AB 1011 Letter

May 15, 2023

The Honorable Chris Holden, Chair Assembly Appropriations Committee 1021 O Street, Suite 8820

Sacramento, CA 95814 Re: AB 1011: OPPOSE

Dear Assemblymember Holden:

On behalf of Connecting for Better Health, we thank you for the opportunity to provide feedback on AB 1011, and on the important topic of data privacy. We submit this letter on behalf of Connecting for Better Health and to take a position of opposition to AB 1011. With several initiatives underway to determine gaps in privacy policy related to the sharing of health and social care information in California, we believe additional stakeholder conversations and a more comprehensive framework are needed to address the issue.

Connecting for Better Health is a coalition representing diverse health care organizations and leaders including consumers, providers, and health plans, that supports the advancement of health data exchange policy in California. Our vision is that every Californian and their care team have the information and insights they need to make health care seamless, high quality, and affordable.

A comprehensive solution to address privacy policy gaps is needed to ensure protections are in place to govern propose use and disclosure of “social care information” and other information that is not currently protected by state and federal law. The Legislature purposefully suspended certain state privacy laws two years ago for Medi-Cal’s 1115 waiver program, CalAIM, Enhanced Care Managed and Community Supports to better facilitate the sharing of information across organizations and sectors and while further assessment of privacy law needs takes place. In tandem, the Department of Health Care Services developed a voluntary universal consent form (ASCMI) for these programs that is currently being piloted and assessed in the field with Managed Care Plans, community-based organizations, health care providers, counties and health and community information exchanges. These pilots have only just started, and further assessment of this policy and current best practices in California is needed to determine a more comprehensive approach to privacy law across the health and social services sectors.

AB 1011 narrowly governs the use and disclosure of social care information by organizations participating in “closed loop referral systems,” leaving out protections for social care information captured on other forms of technology or on paper. This policy would create more complicated compliance procedures for community-based organizations and other organizations participating in closed loop referral systems with various partners, but more importantly, leaves out protections where social care information is otherwise captured outside these specific types of technology. It is unclear why these data do not warrant the same safeguards as those captured by closed loop referral systems.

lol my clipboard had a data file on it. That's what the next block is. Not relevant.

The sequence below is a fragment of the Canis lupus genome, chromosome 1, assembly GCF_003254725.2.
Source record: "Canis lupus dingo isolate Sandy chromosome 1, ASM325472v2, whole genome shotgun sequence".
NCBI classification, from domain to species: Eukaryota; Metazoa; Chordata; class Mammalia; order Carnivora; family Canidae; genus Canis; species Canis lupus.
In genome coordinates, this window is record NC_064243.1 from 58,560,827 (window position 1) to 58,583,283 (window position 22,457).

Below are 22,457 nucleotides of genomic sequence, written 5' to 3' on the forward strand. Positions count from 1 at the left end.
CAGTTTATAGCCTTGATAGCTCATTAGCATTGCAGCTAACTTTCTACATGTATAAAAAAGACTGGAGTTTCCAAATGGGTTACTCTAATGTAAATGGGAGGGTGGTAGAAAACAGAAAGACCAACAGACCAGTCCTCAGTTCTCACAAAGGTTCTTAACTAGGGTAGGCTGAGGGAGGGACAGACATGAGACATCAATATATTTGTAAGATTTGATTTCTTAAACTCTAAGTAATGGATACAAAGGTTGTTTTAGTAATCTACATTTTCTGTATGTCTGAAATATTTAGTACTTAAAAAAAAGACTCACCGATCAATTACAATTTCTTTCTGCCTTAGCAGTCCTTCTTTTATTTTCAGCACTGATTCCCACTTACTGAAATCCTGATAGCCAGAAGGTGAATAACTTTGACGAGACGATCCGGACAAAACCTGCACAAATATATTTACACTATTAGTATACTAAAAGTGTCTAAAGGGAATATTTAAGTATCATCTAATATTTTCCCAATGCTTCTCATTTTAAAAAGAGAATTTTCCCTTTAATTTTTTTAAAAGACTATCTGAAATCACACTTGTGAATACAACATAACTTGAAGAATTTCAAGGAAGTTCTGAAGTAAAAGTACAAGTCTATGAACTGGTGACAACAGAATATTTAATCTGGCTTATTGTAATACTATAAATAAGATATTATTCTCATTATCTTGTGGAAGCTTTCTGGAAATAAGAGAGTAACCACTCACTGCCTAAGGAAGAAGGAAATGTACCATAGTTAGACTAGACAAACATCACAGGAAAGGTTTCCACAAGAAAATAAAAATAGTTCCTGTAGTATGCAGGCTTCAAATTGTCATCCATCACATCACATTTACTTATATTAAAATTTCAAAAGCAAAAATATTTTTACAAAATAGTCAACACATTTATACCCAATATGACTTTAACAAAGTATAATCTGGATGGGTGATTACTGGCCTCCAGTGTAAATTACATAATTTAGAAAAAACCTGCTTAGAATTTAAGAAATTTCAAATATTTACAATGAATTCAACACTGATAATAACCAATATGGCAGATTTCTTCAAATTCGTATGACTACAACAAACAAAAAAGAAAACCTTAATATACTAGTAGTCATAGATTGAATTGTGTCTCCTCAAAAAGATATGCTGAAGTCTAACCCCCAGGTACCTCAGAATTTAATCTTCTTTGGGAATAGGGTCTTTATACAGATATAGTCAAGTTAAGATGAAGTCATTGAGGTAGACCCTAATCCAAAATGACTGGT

Other issues remain with this current text of the bill as well. The plain text of section (61)(a) prohibits any disclosure or communication of social care information through certain technology systems for any consideration, which may impede the ability for health care providers and community-based organizations to receive payment for services rendered where they may need to utilize system data to clear prior authorization with a health plan or in the claims submission process. This bill may also prohibit providers, plans, counties, and other organizations who contract with these vendors and pay licensing and service fees from receiving these data for both population-level insights and for individual, ordinary care coordination, even when those systems are utilizing these data to benefit members and patients, and where they do not sell individual data.

Section (61)(b) in AB 1011 also places a blanket restriction on the use of social care information through these technology systems “for any purpose or purposes other than the purpose or purposes for which that social care information was collected or generated.” Other privacy laws, like the Healthcare Insurance Portability and Affordability Act (HIPAA) similarly rely on an analysis of the purpose for which data is shared in determining whether information may be secondarily used or disclosed. However, this bill differs in that it restricts uses and disclosures of data to the initial purpose for which it was obtained. There are likely cases where data may be collected, for example, for a noted initial purpose of facilitating a nutrition-related referral, that then is utilized by a care coordinator to facilitate another social need referral. Restrictions on secondary uses of data, especially and including the sale of data, warrant examination but an outright prohibition may end up harming individuals where the sharing of such data stands to benefit them and their ability to access vital health and social services. The potential for data sharing to benefit individuals should be contemplated in the development of additional privacy laws.

California and organizations on the ground are making significant investments to support CalAIM and other social needs programs across the state. While the general intent of the bill to address privacy law gaps is important and necessary, the timing of the bill will not allow for learnings from the state’s ASCMI pilots and CalAIM implementation to inform policy development. Additionally, several provisions serve to go beyond the stated intent of the bill to prevent the sale of data, especially where such sharing of data would benefit the individual and help address their health and social needs. For these reasons, we urge a no vote.

Sincerely, Timi Leslie

Director, Connecting for Better Health President and Founder, BluePath Health


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